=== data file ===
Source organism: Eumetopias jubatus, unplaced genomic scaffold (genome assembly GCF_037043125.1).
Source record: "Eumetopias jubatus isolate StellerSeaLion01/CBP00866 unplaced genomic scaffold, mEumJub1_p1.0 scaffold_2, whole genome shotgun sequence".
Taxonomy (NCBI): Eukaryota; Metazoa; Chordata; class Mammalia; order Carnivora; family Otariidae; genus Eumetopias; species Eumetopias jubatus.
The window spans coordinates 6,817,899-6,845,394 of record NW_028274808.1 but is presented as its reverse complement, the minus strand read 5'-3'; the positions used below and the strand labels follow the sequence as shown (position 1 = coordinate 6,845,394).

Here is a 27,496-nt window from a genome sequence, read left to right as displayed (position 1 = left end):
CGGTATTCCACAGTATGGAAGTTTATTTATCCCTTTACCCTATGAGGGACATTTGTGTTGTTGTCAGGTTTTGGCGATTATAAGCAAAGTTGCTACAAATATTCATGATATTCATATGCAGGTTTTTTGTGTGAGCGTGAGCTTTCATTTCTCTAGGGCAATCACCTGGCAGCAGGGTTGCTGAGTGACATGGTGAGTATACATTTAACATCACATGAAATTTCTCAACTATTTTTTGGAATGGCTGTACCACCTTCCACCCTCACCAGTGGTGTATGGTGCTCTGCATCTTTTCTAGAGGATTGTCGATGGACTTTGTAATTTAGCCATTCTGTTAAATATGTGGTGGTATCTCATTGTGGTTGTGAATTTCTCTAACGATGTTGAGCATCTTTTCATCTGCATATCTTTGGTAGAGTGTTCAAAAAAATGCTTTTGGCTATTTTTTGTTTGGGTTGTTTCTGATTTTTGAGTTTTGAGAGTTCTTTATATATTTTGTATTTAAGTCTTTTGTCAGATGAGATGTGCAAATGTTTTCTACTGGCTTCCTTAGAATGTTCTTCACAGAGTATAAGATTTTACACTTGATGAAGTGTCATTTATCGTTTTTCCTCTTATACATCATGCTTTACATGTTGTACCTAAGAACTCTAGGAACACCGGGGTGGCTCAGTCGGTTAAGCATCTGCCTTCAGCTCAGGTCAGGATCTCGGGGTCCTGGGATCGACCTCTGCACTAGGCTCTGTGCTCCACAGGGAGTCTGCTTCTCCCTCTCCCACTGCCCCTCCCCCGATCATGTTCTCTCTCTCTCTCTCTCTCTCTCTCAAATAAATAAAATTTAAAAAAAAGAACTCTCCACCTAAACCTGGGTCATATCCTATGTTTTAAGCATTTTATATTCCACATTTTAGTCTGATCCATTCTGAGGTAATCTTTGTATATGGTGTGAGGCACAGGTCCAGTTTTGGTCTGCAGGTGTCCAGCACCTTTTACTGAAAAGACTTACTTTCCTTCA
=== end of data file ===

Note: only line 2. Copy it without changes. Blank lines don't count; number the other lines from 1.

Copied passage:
Source record: "Eumetopias jubatus isolate StellerSeaLion01/CBP00866 unplaced genomic scaffold, mEumJub1_p1.0 scaffold_2, whole genome shotgun sequence".